Allergy Causes & Symptoms

Pets in Your Life? Here's How to Treat Those Allergies

Photo of a dog lying on a carpet in a sunlit room.
Photo by Allie Lehman via Death to Stock

If you’re an animal lover, there are few things worse than being allergic to them. Not being able to give dog or cat a good scratch behind the ears without worrying about itchy eyes or a stuffy nose is pure torture!

Of course, if you suffer from pet allergies, you’re far from alone — according to the Asthma and Allergy Foundation of America, around 1/3 of Americans with allergies are allergic to dogs and cats. You might think cat and dog allergies mean you won’t be able to have a pet, but that’s not necessarily the case! Plenty of people with pet allergies still have pets in their homes.

I have allergies—could I be allergic to my pet?

If you notice your allergies are at their worst when you’re around your pet, there’s a good chance you’re allergic to them. That said, don’t worry! There are plenty of ways to treat your allergy symptoms. But first, let’s take a look at some of those symptoms.

What are the symptoms of pet allergies?

There’s no shortage of symptoms that can result from pet allergies, including:

  • Coughing
  • Eye irritation
  • Facial pain caused by nasal congestion
  • Runny or stuffy nose
  • Shortness of breath
  • Skin rash or hives
  • Sneezing
  • Tightness in your chest

An important thing to keep in mind is these symptoms are common with other allergies, including drug, food, pollen, and mold allergies. Before you self-diagnose, you can talk to your doctor about running some allergy tests.

How do I treat my pet allergies?

The easiest way to avoid the symptoms is by avoiding the animals that trigger them, but that’s not always feasible (or fun). If this isn’t an option, there are a handful of ways to go about tackling your allergies.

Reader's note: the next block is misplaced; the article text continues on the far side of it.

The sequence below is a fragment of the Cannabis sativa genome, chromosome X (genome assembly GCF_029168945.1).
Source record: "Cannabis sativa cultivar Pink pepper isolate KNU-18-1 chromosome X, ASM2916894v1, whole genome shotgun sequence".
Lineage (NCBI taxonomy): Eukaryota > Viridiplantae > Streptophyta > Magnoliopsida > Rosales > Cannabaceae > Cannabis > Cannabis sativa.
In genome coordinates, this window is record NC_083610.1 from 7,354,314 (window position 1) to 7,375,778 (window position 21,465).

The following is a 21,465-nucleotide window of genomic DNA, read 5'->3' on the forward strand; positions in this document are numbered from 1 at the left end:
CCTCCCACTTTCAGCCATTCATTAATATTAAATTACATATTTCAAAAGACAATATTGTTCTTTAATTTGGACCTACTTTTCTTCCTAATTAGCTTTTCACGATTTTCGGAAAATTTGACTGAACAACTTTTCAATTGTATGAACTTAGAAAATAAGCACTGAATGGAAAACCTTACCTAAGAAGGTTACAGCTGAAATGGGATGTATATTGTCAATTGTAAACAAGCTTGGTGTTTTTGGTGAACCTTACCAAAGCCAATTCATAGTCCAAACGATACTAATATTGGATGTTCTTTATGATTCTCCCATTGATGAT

If you have eye allergies from cats or dogs, for example, keep a bottle of eye drops handy. Nasal sprays, meanwhile, are great for a runny or stuffy nose. If you experience both, an antihistamine that tackles multiple symptoms might be your best bet. Allergy shots are another great option for more severe allergies, especially if you want a pet of your own.

What about hypoallergenic pets then?

We know what you’re thinking: Why do so many claim their pets are hypoallergenic because they don’t shed? For example,many people say certain cats, like Sphinxes, are hypoallergenic because they don’t have hair, but as we’ve just established, pet hair is not the true culprit when it comes to pet allergies. Since all animals produce dander, urine, and saliva, truly hypoallergenic pets don’t really exist.

Is it a bad idea to get a pet if I’m allergic?

Not necessarily! It really depends on how allergic you are, and what steps you’re willing and able to take to treat your symptoms. If keeping your pet allergies at bay is just a matter of daily eye drops or an antihistamine, there’s no reason not to welcome a fuzzy new member of the family into your home. As we mentioned before, more extreme symptoms might call for an allergy shot.